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Epoch Times embroiled in alleged cryptocurrency money laundering scheme

The chief financial officer of the Epoch Times, a right-wing news outlet, has been arrested and charged with laundering $67 million in criminal proceeds through the use of cryptocurrency, the Department of Justice said Monday.

Weidong Guan, 61, also known as Bill Guan, is charged with one count of conspiring to commit money laundering and two counts of bank fraud between 2020 and 2024. U.S. Attorney Damian Williams said in a statement that Guan “conspired with others to benefit himself, the media company, and its affiliates.”

Federal prosecutors allege that in a “sprawling, transnational scheme,” Guan and others used cryptocurrency to purchase proceeds obtained through insurance fraud and other illegal means before moving it to various accounts associated with the Epoch Times, contributing to a jump in the company’s revenue of around 410 percent. Guan claimed the increased revenue came from donations, the Justice Department said.

In a statement issued Monday, the Epoch Times said it would cooperate with the investigation and had suspended Guan until the matter is resolved.

The operation was carried out by a department under Guan’s management called the “Make Money Online” team, prosecutors allege. The team is accused of using cryptocurrency to buy crime proceeds — including “fraudulently obtained unemployment insurance benefits” — at 70 to 80 cents on the dollar.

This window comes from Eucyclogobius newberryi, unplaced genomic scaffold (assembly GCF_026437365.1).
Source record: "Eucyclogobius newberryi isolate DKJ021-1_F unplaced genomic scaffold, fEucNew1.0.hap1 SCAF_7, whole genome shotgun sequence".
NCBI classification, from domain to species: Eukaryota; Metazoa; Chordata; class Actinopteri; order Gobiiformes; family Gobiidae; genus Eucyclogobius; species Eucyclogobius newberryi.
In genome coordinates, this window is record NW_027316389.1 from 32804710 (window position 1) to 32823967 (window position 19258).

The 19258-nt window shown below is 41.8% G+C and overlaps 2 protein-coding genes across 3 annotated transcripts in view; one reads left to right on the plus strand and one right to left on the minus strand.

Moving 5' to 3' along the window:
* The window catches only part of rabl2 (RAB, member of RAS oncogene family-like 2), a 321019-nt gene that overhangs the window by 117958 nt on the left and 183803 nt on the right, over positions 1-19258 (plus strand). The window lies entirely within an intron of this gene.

The money was then deposited into bank accounts opened using stolen personal identification information and transferred to accounts associated with Guan and the Epoch Times, according to the Justice Department.

The Epoch Times was founded in 2000 by Chinese Americans in an effort to counter Chinese government propaganda. It has long denied ties to the Falun Gong, a spiritual movement that has been banned by the Chinese Communist Party — but experts say the publication is sympathetic to the movement and has reflected the Falun Gong’s political positions in its coverage of the Chinese government, The Washington Post has reported.

The Epoch Times grew from a free newspaper in New York to a media company with a presence throughout the Western world and Asia in languages including English and Chinese, though it is not banned in China.

In 2019, it was barred from advertising on Facebook because of its pro-Trump ads that the social network said breached its rules about political advertising and transparency. The newspaper objected to the ban and said it had been running a “very popular digital marketing campaign for our print-newspaper subscriptions.”

An NBC News investigation that year found the outlet had spent more than $1.5 million over six months to boost thousands of pro-Trump posts, the most of any organization besides Donald Trump’s official campaign. The Epoch Times said the report was “incorrect.”

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